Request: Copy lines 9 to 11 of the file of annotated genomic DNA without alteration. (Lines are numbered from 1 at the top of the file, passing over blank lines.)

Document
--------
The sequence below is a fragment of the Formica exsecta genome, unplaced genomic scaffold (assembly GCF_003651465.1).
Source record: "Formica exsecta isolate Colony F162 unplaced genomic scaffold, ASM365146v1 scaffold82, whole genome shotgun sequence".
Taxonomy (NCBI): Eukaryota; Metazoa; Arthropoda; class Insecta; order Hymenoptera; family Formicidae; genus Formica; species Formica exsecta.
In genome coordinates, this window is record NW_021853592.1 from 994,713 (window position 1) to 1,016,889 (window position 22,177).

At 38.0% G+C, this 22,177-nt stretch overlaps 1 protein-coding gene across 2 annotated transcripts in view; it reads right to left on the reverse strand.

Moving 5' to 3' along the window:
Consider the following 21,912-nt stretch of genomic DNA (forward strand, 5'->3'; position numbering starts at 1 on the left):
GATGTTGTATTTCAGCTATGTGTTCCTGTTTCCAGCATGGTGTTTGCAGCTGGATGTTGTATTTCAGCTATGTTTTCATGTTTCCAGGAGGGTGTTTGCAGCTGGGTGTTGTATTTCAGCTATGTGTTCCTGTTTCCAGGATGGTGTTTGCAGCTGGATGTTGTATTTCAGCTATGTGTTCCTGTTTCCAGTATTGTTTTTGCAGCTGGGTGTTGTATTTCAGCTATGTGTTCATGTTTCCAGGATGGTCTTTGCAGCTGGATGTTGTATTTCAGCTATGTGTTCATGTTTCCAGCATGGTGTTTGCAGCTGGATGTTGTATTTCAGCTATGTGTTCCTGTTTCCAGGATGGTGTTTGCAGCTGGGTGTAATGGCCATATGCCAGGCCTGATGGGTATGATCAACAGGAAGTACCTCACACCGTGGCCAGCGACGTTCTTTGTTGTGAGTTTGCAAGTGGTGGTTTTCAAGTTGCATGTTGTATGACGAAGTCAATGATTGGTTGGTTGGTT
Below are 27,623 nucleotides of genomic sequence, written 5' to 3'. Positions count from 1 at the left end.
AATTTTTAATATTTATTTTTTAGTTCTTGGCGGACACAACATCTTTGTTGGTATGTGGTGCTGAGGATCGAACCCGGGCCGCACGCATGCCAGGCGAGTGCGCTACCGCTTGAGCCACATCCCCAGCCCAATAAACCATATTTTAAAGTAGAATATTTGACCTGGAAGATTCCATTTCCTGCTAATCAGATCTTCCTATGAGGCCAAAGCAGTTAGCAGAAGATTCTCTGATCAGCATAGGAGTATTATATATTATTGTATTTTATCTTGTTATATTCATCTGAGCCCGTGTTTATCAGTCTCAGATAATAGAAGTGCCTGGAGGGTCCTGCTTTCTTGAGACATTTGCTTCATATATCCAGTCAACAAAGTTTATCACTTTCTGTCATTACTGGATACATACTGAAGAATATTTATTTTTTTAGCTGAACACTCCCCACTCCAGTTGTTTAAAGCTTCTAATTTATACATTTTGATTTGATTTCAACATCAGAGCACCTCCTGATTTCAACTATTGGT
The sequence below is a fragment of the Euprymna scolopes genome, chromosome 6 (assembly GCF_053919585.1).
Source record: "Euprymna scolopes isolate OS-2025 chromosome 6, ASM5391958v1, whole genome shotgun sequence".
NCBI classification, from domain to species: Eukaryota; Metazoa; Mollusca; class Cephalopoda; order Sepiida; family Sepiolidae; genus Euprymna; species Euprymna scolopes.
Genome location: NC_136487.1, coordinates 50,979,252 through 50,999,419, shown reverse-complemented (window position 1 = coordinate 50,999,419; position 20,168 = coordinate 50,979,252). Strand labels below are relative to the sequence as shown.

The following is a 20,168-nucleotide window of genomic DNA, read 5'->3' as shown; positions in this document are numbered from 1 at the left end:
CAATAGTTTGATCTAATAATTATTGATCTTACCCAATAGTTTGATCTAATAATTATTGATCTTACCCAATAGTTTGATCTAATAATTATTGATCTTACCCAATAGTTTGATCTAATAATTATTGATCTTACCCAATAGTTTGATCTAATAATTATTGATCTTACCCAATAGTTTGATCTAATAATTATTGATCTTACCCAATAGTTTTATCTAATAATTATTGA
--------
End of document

Below are 27,623 nucleotides of genomic sequence, written 5' to 3'. Positions count from 1 at the left end.
AATTTTTAATATTTATTTTTTAGTTCTTGGCGGACACAACATCTTTGTTGGTATGTGGTGCTGAGGATCGAACCCGGGCCGCACGCATGCCAGGCGAGTGCGCTACCGCTTGAGCCACATCCCCAGCCCAATAAACCATATTTTAAAGTAGAATATTTGACCTGGAAGATTCCATTTCCTGCTAATCAGATCTTCCTATGAGGCCAAAGCAGTTAGCAGAAGATTCTCTGATCAGCATAGGAGTATTATATATTATTGTATTTTATCTTGTTATATTCATCTGAGCCCGTGTTTATCAGTCTCAGATAATAGAAGTGCCTGGAGGGTCCTGCTTTCTTGAGACATTTGCTTCATATATCCAGTCAACAAAGTTTATCACTTTCTGTCATTACTGGATACATACTGAAGAATATTTATTTTTTTAGCTGAACACTCCCCACTCCAGTTGTTTAAAGCTTCTAATTTATACATTTTGATTTGATTTCAACATCAGAGCACCTCCTGATTTCAACTATTGGT
The sequence below is a fragment of the Euprymna scolopes genome, chromosome 6 (assembly GCF_053919585.1).